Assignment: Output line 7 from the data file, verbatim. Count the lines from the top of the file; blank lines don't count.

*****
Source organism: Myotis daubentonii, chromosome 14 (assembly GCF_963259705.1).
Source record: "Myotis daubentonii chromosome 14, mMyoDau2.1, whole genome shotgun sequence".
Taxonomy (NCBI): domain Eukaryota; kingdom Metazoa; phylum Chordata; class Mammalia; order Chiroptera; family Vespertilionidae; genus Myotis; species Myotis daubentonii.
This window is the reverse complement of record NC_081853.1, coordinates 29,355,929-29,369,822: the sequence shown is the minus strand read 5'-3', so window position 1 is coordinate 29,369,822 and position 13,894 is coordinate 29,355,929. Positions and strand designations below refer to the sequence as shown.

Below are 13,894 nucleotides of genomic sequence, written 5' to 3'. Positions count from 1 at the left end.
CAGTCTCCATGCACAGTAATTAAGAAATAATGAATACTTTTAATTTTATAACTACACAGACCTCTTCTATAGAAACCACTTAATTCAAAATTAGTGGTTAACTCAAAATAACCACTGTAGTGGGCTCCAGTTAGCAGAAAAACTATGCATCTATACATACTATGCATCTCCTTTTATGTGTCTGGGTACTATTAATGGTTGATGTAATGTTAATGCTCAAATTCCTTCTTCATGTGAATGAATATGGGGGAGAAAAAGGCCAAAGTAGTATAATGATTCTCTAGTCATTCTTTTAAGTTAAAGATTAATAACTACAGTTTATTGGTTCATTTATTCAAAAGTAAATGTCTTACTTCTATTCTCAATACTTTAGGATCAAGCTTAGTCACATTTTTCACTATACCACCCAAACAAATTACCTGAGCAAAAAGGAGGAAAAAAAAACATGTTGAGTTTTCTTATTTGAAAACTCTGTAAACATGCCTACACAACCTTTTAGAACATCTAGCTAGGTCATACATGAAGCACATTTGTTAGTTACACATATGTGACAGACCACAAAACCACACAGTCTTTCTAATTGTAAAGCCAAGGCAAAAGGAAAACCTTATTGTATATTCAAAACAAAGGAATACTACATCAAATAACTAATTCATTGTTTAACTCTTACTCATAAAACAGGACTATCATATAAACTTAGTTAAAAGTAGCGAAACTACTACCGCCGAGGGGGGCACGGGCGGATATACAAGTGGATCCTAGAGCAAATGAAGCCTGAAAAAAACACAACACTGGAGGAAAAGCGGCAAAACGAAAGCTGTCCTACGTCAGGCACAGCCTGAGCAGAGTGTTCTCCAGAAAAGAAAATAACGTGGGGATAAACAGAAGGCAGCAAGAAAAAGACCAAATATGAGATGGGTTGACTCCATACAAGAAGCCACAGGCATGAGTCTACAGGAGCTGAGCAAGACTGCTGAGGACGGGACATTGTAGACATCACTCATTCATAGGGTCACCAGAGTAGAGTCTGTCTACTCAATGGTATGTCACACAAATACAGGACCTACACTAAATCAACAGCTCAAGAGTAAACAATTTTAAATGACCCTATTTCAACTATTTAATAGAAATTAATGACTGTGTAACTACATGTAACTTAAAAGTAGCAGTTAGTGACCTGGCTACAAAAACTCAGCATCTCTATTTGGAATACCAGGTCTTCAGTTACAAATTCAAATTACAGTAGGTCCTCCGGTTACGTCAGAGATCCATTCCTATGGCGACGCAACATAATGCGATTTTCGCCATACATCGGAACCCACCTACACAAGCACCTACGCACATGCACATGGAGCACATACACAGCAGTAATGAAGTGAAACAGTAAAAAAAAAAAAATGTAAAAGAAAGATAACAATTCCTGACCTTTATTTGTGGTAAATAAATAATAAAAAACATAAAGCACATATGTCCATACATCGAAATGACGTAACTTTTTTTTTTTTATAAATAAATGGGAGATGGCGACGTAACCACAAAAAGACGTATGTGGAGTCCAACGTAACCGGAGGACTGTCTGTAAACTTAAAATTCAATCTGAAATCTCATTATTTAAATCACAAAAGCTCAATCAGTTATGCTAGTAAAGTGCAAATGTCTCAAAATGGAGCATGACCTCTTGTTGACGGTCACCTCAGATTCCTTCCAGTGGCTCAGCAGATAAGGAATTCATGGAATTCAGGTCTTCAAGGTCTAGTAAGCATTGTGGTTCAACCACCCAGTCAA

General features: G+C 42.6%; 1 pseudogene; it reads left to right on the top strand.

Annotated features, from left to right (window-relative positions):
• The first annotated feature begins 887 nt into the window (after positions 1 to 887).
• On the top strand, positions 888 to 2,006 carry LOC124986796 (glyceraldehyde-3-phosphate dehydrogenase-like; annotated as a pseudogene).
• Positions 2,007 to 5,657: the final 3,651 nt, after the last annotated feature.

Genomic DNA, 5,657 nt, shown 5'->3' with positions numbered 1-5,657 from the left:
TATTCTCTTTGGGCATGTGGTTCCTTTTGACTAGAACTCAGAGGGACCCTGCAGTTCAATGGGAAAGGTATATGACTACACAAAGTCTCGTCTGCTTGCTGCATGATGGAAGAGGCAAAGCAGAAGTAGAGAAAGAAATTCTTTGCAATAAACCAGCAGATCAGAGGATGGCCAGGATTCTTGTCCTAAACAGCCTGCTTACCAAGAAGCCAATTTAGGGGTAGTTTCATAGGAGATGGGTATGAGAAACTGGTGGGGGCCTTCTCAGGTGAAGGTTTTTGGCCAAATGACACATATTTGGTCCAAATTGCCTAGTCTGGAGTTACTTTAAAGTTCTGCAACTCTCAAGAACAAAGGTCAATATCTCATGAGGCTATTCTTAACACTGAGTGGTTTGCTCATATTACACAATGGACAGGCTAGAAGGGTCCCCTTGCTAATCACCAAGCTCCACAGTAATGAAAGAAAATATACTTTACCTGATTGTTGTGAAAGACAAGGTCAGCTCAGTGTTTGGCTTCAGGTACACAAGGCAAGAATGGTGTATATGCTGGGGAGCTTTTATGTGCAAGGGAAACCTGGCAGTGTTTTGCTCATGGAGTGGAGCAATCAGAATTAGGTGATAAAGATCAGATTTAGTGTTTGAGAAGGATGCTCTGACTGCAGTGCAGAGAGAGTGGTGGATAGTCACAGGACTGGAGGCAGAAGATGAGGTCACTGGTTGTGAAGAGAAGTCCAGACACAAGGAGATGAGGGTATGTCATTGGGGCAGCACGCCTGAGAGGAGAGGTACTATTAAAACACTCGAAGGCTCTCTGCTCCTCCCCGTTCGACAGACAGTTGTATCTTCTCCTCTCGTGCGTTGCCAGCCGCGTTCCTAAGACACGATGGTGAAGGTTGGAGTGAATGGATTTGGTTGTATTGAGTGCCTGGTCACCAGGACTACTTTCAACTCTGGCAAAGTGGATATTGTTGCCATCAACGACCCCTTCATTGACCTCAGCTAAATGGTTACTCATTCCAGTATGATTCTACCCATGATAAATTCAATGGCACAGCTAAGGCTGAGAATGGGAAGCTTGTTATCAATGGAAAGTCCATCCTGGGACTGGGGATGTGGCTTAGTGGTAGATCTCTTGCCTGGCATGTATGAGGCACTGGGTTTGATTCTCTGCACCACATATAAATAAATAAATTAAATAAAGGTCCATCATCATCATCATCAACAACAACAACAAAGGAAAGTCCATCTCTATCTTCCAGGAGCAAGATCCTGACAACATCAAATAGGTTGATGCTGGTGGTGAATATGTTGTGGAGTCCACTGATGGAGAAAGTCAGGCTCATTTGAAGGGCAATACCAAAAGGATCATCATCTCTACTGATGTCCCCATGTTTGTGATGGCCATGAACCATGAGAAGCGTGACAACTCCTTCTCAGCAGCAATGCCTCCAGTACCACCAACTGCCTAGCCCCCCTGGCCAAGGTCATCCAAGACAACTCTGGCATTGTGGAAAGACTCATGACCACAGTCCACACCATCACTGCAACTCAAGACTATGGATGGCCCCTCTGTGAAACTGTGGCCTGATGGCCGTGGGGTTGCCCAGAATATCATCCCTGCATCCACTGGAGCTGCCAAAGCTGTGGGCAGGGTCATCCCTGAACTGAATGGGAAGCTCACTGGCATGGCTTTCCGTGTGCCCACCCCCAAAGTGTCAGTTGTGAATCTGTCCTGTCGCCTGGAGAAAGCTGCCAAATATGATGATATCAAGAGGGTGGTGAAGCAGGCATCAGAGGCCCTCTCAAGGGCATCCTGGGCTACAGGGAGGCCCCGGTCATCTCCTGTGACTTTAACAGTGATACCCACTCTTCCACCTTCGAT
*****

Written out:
General features: G+C 42.6%; 1 pseudogene; it reads left to right on the top strand.